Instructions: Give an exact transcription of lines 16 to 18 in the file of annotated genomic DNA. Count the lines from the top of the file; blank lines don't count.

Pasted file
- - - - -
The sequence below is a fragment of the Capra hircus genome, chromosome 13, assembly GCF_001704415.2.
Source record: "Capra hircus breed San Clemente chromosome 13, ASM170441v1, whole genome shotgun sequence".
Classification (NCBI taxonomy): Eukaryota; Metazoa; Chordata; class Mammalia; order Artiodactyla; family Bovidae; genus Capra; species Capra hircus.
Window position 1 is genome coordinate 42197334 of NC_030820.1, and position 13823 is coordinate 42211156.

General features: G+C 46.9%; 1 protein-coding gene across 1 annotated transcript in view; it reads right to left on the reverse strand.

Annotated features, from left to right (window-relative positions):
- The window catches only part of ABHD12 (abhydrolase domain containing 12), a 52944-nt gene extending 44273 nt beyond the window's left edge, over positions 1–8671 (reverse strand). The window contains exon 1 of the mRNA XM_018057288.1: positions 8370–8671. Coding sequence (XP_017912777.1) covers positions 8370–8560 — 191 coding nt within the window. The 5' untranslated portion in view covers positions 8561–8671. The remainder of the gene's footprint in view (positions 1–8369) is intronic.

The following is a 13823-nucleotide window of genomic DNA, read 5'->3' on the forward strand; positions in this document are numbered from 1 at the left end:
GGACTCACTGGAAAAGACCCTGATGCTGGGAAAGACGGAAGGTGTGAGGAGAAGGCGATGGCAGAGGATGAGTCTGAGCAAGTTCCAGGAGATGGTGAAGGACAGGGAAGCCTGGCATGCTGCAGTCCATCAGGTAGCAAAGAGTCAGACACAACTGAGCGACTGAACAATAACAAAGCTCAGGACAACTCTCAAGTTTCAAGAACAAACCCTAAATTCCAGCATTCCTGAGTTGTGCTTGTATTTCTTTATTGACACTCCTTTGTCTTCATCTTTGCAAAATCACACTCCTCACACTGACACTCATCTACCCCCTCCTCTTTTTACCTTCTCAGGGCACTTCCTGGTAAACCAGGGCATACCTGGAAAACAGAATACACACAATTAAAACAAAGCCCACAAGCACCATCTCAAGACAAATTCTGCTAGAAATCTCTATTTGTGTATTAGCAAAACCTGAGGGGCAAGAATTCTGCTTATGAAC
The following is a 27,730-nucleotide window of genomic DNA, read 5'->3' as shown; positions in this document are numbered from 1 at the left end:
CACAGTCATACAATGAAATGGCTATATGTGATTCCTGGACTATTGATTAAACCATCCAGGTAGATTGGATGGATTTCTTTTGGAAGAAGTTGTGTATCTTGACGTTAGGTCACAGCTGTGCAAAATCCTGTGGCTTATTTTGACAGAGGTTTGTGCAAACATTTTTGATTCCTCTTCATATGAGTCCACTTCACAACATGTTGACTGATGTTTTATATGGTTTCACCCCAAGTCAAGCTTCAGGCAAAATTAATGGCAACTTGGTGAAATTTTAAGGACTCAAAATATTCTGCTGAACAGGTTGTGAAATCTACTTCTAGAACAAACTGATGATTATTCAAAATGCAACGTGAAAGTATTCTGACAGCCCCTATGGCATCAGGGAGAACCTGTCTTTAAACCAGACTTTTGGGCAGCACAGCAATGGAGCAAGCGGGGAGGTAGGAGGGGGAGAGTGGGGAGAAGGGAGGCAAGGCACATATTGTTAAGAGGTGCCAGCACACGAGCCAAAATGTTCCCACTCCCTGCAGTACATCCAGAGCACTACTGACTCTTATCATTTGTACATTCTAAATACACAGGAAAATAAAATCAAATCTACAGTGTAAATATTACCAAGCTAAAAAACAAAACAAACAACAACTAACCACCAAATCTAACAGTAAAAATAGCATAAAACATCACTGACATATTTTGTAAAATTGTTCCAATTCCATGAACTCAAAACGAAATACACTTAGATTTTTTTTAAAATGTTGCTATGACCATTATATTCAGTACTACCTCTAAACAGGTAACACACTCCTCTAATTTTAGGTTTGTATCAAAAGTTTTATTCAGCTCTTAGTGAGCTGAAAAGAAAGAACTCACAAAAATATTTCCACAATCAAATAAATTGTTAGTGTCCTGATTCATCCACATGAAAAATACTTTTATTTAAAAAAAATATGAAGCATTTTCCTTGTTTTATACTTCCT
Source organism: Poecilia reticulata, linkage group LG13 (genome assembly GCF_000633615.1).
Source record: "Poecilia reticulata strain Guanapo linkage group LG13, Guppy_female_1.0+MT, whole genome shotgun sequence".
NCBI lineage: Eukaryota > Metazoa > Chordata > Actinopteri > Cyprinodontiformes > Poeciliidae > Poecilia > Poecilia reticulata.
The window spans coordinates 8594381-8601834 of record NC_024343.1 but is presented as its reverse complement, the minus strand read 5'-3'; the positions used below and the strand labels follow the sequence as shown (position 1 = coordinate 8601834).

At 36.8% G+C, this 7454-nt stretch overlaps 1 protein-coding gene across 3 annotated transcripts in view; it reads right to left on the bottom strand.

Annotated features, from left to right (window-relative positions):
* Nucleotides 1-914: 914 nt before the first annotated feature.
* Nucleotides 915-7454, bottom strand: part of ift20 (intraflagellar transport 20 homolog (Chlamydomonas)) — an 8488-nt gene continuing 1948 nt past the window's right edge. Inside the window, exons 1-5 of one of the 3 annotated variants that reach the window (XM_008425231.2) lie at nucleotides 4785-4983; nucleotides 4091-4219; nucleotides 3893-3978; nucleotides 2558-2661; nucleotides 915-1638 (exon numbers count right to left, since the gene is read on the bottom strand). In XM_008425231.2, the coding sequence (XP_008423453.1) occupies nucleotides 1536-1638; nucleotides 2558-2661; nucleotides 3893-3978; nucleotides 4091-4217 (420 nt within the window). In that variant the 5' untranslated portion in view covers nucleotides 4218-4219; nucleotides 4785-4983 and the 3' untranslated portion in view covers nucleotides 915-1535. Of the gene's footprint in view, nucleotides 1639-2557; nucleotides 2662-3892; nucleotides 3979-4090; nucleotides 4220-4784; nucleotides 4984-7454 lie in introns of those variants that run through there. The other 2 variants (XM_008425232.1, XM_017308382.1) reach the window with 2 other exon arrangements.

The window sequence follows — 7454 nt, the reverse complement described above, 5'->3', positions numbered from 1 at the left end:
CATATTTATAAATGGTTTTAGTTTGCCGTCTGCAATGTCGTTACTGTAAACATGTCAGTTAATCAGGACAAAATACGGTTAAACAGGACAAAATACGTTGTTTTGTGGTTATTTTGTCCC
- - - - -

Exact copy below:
At 36.8% G+C, this 7454-nt stretch overlaps 1 protein-coding gene across 3 annotated transcripts in view; it reads right to left on the bottom strand.

Annotated features, from left to right (window-relative positions):
* Nucleotides 1-914: 914 nt before the first annotated feature.